Ever visited a health center? Chances are that even if you haven’t, someone you know probably has and you’ve probably reaped the benefits of having one in your area.
Across the country, there are 1,200 health centers, delivering care through more than 9,000 service delivery sites in every state and territory. In 2012, these health centers treated approximately 21 million people across the nation, 32 percent of whom were children.
Health centers are nonprofit, community-based providers dedicated to serving their community no matter who you are, where you come from or your ability to pay.
They provide comprehensive, high-quality, affordable primary and preventative care. But health centers do more than just provide health care. They’re transforming communities by going above and beyond traditional providers. They set themselves apart by providing a wide range of services to improve the overall health of their patients and communities including patient education, fitness programs, nutrition classes and even enrollment into health insurance programs to help their patients pay for care.
But the impact of having a health center in your community doesn’t stop there. They help stimulate and grow the local economy. Nationally, total employment in health centers is more than 148,000 individuals and over the last four years, health centers have added more than 35,000 jobs. By adding good jobs to the local economy, health centers are keeping our communities at work and simultaneously, keeping our families, friends and neighbors healthy.
Consider that the majority of patients served at health centers are between the ages of 25 and 61, all working-age individuals. Without the unconditional care provided by health centers, many of these individuals would remain sick or be waiting for care at an emergency room.
Speaking of emergency rooms, while many mistakenly confuse greater access with greater costs, health centers are significantly reducing costs to health systems even as they expand access. Providing a health home to underserved and uninsured communities reduces unnecessary emergency room visits, which frequently cost much more. In effect, they save taxpayers billions of dollars.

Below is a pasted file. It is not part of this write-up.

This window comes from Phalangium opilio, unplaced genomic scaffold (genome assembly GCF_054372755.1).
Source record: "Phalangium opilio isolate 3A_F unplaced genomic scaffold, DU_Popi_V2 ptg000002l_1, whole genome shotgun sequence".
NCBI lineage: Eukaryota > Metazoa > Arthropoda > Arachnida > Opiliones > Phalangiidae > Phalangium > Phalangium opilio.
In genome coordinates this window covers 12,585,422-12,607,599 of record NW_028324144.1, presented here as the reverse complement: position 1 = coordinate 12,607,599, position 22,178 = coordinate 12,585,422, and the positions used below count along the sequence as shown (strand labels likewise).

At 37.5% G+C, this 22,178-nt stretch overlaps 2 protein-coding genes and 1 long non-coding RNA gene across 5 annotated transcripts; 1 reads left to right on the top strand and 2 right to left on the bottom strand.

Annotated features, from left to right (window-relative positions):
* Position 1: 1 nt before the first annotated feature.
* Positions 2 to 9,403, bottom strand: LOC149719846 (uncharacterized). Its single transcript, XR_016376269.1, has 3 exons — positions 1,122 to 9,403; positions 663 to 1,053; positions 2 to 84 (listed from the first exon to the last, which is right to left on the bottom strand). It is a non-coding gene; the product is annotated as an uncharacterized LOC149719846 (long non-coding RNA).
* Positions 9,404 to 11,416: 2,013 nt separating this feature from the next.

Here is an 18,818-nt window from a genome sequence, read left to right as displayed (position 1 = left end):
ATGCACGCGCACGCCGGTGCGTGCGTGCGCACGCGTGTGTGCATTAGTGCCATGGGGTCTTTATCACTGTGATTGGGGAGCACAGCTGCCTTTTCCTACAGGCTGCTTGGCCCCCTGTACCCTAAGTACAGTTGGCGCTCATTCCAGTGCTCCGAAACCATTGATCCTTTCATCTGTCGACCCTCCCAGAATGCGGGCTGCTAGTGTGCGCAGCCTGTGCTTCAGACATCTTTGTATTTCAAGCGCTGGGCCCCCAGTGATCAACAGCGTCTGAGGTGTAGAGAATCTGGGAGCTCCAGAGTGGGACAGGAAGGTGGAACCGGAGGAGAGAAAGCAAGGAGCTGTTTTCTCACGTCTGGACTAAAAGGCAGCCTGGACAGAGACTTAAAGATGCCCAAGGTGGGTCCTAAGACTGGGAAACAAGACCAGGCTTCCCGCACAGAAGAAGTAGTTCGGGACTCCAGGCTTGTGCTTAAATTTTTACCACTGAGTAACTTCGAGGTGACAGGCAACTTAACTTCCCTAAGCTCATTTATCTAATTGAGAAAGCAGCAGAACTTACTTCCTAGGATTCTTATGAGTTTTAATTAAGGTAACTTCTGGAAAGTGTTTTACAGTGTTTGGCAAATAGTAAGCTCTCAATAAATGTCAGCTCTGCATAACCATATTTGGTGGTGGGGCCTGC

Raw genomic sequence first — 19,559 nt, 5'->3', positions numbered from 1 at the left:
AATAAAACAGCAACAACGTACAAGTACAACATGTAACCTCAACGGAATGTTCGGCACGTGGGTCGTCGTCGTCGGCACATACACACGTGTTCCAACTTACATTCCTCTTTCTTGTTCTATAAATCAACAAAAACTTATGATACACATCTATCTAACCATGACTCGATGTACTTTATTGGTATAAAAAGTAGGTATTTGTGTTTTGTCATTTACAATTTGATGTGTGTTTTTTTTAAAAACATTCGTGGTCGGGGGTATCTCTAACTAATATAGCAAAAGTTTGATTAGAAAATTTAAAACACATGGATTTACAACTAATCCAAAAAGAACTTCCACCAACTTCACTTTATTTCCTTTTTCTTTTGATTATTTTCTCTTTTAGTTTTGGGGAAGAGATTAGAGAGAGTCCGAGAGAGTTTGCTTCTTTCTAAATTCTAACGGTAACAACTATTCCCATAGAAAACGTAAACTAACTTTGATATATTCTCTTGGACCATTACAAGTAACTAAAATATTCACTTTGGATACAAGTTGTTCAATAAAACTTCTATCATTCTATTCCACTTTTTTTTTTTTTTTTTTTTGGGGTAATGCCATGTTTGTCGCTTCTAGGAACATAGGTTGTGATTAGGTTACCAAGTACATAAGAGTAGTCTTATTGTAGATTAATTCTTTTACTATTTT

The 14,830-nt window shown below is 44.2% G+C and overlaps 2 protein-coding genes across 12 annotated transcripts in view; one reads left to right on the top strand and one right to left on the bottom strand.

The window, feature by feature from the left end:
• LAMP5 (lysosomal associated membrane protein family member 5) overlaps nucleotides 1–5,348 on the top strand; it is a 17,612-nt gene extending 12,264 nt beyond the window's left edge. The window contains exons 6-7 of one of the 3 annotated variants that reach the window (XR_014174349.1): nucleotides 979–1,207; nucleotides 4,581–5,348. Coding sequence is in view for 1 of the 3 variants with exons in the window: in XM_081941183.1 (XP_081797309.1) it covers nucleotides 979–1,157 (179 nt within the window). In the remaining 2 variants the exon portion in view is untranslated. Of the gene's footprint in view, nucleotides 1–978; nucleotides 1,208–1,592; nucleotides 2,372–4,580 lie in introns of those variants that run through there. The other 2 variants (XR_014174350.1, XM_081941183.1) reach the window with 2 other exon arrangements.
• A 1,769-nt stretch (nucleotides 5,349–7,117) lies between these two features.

And if that wasn’t enough, health centers are succeeding in making significant reductions in health disparities through results-oriented initiatives. By increasing access to the most vulnerable populations, health centers have been attributed for greater utilization of preventative services, fewer low birth weight babies and effective management of chronic diseases.
It’s no wonder that health centers have been a key component of the Affordable Care Act implementation, popularly known as Obamacare. The Community Health Center Fund was established to expand health centers so more Americans could take advantage of the comprehensive benefits provided by these health homes. However, this funding is scheduled to run out by the end of 2015 and health centers are facing funding cuts of up to 70 percent. Such a shortfall could be disastrous, especially here in Solano County, where health centers served more than 45,000 patients in 2013 – more than 10 percent of the population.
Health centers are a proven model that has delivered multiple returns on federal investments for the past 50 years – better access, cost-savings and even jobs. It’s a model that we cannot afford to squander. As we approach National Health Center Week in August, visit a health center near you and see for yourself how they keep communities healthy and out of the hospital emergency rooms.
Celina Keshishian is Project Coordinator at the Community Clinic Consortium, a partner of Solano Coalition for Better Health.